Gardening with kids is a fun way to help them develop qualities and learn skills that will benefit them throughout their lives.
Have you started planting a garden this year yet? We’ve got some little seedlings indoors, and I’m planning to head outside this week with Little Man to plant the garden in earnest. I figure digging into the earth and starting our garden for the year is a good way to celebrate Earth Day this week.
Although, our garden could be a bit of a surprise this year. Little Man helped me plant the indoor starts a month ago or so, but Little Brother found them shortly thereafter and tipped over the whole tray…so we started again. I labeled everything carefully, but not all of the plants coming up are what I thought I planted. Whoops!
Gardening with kids is certainly an adventure, but it’s so worth it to let them be a part of the experience of growing a garden.
In my home growing up, the garden was Daddy’s sanctuary. Every day after work, he would take a stroll through his garden beds (often accompanied by his little girl)…watering here, trimming a plant there.
I spent many Saturday mornings learning the proper depth to plant sugar snap peas, checking for aphids on grape vines, and sneaking cherry tomatoes. My favorite, though, was hunting for worms in the compost heap. I loved how their wiggly little bodies tickled the palm of my hand.
But gardens are about much more than growing plants. Here are 5 essential life lessons I learned through gardening that now I’m passing on to my kids.
Essential Life Lessons Learned in the Garden
Obviously, you can’t plant a seed and have food to eat five minutes later. Gardens are a long-term investment (at least in kid-time). I remember going out to check on the garden every day as a little girl…waiting for the day that I’d see a little green sprout poking up through the soil. Then, more waiting. But the satisfaction of seeing plants sprout where my little hands had sown seeds made all the waiting worth it.
Understanding that good things really do come to those who wait is SO important for kids to learn.
Gardens take consistent, persistent effort. You can’t just wait, after all. You have to water them every day (or at least make sure the sprinklers are working). You have to check for weeds. You have to train vines to go the proper direction. These things require taking responsibility for a job and continuing to do it even on days that you just don’t feel like it.
For the past couple of years, checking on the garden each afternoon has become a great summertime daily routine with my boys. And while I do have to keep a close eye on them, there are lots of jobs even the littlest toddlers can do in the garden. They are in their element in the dirt, after all. Even Little Brother is learning this year about how to pull weeds! Kids will learn that the amount of effort they put into an endeavor will be reflected in the results. As my dad taught me, “You reap what you sow.”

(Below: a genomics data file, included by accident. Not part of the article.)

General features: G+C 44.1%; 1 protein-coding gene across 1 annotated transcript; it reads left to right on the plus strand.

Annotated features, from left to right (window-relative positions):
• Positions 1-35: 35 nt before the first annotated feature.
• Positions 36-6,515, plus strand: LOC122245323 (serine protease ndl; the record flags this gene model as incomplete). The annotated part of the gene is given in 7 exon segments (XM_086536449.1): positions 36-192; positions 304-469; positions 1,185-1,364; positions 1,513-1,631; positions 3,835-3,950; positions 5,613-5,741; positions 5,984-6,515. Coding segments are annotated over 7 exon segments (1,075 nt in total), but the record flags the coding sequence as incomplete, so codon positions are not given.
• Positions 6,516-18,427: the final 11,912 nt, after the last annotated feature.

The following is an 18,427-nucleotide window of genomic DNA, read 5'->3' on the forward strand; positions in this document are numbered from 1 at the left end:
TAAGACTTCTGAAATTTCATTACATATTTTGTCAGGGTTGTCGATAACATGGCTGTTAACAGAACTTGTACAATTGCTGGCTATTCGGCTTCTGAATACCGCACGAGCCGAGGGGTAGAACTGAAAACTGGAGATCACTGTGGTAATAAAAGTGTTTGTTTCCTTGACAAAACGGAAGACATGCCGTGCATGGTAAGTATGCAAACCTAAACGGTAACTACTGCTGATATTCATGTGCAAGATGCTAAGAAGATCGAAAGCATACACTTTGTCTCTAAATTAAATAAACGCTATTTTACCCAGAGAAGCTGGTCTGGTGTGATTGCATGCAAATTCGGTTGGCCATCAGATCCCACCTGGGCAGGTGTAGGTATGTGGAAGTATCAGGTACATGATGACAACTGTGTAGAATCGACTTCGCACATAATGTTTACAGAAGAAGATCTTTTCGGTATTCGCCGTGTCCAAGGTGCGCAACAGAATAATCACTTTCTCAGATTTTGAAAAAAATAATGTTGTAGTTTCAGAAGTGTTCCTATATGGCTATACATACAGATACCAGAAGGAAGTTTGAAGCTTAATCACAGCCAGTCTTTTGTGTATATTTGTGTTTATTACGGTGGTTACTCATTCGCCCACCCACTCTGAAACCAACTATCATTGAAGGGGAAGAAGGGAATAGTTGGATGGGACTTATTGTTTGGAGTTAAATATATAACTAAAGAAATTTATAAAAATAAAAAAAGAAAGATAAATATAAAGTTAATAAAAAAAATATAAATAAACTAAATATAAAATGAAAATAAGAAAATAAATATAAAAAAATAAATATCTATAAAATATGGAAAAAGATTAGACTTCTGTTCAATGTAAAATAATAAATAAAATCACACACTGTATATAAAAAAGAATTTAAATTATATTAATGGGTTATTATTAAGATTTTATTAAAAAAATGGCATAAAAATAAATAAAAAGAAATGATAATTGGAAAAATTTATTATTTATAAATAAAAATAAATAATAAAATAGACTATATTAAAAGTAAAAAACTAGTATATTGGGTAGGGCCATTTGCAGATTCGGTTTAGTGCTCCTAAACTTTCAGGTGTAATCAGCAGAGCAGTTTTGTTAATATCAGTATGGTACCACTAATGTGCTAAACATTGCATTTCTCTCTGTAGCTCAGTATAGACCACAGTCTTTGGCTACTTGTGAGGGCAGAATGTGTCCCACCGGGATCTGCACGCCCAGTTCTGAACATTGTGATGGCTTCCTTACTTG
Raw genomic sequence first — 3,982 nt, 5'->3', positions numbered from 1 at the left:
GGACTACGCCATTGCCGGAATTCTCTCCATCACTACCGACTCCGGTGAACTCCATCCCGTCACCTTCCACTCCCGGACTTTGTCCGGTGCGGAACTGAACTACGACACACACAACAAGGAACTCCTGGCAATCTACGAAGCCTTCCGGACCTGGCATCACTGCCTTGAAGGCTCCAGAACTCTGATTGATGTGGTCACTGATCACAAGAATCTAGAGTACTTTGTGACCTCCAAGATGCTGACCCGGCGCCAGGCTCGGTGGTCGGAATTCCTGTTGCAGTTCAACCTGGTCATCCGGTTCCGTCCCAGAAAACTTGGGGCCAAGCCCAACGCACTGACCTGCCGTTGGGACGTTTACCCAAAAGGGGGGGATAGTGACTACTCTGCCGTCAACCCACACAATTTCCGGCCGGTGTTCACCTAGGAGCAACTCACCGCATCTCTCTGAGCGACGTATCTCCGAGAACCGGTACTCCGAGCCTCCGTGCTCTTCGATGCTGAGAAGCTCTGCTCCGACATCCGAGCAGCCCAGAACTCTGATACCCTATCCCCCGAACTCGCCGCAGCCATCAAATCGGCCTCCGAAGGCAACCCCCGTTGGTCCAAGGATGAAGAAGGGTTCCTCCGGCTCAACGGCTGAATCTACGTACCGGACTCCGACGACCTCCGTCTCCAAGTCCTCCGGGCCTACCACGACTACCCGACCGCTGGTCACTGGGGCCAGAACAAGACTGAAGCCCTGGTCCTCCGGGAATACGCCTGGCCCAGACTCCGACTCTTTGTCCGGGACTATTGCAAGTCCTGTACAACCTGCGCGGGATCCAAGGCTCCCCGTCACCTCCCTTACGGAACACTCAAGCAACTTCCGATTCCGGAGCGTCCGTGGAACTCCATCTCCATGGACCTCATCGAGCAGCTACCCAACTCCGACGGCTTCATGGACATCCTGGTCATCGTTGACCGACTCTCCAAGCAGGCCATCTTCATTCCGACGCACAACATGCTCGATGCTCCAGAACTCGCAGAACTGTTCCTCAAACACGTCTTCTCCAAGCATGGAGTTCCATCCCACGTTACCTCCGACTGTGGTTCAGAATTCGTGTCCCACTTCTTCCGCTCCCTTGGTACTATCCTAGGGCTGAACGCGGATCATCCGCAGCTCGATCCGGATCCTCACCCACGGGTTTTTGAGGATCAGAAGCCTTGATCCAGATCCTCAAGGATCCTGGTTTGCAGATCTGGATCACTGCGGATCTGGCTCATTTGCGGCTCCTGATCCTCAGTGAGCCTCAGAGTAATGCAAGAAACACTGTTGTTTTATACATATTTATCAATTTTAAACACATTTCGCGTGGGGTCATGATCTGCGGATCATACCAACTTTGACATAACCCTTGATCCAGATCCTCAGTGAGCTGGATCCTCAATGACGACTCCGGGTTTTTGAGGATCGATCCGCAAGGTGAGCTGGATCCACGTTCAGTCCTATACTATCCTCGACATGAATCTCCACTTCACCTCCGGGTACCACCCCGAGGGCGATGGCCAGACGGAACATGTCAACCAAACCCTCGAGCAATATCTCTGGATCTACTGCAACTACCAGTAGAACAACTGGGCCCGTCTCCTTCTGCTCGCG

Kids are typically pretty self-absorbed. The world revolves around them and their needs, or so they think. Helping kids find joy in contributing to something that benefits someone else in addition to themselves prepares them to be more generous adults. Last year, Little Man would proudly pick veggies from the garden and bring them inside to be used in dinner that night. He loved the idea that he contributed to the family meal. He also loved giving extra produce to friends and neighbors, which was a great way for him to learn about service. The world is a big place, and growing a garden can help kids learn about contributing to that big world in small ways.
The joy of creating
Humans are meant to create. It’s part of us. There is something amazing about knowing that you planted a little seed, and because you cared for it, it’s now a huge plant. I hope that seeing those little seeds grow will inspire my boys to believe that they can create anything they choose in life: art, music, buildings, books…anything.
I love that when we grow a garden, my kids see the effort it takes to bring the food into being. That’s easy to forget when we just buy everything at the grocery store. We get kind of detached from our food. But when we’ve watched and waited for months to see the food ripen, we appreciate the food so much more.
Plus, Little Man is so much more willing to eat food that he picks from the garden: zucchini, peas, carrots–all sorts of awesome veggies that he otherwise turns his nose up to. I can only HOPE that this holds true for picky Little Brother.
There is an old proverb that says, “When eating fruit, remember the one who planted the tree.” By taking a turn being the planter, I think we come to appreciate all the other “gardeners” around us who provide us with so much.
Not sure how to involve your toddlers in the garden? Here are some of my favorite resources for gardening with kids:
25 Ideas for Gardening with Kids from Tipsaholic
Best Vegetables to Grow with Kids from The Educator’s Spin on It
DIY Watering Can from Milk Jug from One Creative Mommy
Egg Carton Greenhouses from Hazel and Company
I regularly link up here.
Mother of 3
We’re actually gardening in reverse; my kids are in control of the garden and I’m not allowed in it. Probably because I tend to kill everything and they’re hopeful to get plants this year!
That’s awesome…and funny. I love that they are taking the lead on gardening. It’s amazing what kids can do when they decide it’s worth their effort!
Angela @ Setting My Intention
We’re preparing our garden bed now. We’ll probably just buy plants from the local garden shop since we didn’t do starters. I’m excited to have fresh veggies and makings for a salad picked from the garden!